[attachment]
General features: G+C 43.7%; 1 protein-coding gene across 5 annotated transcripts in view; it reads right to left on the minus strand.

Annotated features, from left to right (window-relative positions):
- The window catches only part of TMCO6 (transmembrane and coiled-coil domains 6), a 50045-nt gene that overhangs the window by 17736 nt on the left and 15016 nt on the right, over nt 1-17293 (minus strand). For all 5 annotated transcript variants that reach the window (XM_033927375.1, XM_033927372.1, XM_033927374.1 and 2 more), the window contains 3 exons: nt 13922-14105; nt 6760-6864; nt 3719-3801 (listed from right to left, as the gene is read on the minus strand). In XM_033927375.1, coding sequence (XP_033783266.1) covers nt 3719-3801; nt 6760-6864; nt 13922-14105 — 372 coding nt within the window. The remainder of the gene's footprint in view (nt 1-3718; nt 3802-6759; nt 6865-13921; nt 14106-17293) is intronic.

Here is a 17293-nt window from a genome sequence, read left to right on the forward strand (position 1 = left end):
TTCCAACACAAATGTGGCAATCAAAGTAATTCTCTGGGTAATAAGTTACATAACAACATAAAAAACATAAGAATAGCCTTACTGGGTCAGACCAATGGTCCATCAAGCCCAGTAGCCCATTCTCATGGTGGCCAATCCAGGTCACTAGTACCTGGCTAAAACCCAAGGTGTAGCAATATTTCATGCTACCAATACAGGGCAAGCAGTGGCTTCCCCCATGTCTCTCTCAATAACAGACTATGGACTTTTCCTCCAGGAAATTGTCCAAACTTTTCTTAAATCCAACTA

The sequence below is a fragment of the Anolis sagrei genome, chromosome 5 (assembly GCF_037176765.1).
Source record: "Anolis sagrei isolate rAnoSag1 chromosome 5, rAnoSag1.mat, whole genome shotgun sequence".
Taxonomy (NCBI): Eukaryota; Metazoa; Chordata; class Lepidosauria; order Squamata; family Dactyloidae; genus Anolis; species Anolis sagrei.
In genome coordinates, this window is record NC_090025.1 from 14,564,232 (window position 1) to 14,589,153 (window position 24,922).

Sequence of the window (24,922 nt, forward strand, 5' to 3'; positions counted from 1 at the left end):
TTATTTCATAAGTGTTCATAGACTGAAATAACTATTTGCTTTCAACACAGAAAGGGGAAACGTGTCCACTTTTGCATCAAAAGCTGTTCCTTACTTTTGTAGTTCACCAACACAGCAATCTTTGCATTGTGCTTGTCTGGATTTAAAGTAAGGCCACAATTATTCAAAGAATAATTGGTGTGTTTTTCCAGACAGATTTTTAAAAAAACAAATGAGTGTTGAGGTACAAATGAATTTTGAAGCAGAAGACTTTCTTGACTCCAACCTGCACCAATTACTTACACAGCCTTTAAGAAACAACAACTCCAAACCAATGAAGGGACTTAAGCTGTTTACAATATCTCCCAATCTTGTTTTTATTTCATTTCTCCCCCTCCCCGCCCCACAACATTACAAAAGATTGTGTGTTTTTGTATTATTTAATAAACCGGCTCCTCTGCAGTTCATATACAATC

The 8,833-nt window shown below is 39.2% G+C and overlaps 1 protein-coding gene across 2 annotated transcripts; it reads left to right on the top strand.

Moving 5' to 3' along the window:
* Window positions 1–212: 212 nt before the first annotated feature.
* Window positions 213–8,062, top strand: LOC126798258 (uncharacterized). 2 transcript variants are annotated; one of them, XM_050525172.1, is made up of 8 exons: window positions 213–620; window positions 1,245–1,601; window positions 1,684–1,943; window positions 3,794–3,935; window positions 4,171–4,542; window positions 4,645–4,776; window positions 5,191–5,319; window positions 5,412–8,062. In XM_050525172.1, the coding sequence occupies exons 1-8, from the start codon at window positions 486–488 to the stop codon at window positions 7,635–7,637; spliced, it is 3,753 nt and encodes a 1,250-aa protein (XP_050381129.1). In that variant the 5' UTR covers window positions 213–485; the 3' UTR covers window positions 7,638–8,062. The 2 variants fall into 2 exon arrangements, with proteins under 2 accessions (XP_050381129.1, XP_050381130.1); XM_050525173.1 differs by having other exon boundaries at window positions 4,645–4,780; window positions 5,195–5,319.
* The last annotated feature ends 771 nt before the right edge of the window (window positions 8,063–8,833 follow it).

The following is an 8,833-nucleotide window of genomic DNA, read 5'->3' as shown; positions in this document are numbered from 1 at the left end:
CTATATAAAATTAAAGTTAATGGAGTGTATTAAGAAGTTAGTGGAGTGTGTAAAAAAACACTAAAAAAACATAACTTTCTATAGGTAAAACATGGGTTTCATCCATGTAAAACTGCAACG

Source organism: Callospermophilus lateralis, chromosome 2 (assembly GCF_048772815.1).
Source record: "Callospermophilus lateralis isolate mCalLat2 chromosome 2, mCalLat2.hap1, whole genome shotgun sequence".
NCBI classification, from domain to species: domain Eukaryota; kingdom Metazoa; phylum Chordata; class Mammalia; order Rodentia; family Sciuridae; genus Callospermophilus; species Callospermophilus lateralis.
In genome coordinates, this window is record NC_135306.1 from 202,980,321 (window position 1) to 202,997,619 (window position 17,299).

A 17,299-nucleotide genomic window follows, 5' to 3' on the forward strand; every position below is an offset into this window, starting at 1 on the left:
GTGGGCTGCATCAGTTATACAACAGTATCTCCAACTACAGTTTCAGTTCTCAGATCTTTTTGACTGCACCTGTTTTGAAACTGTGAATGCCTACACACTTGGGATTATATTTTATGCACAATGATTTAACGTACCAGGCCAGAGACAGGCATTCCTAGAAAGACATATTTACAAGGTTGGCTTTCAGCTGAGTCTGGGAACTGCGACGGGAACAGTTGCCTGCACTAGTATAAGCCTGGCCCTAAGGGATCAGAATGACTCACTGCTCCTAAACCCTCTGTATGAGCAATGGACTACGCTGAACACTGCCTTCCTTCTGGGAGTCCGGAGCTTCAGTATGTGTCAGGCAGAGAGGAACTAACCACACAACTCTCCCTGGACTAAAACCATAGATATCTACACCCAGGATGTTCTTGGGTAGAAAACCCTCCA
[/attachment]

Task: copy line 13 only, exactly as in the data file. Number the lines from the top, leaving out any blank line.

Moving 5' to 3' along the window: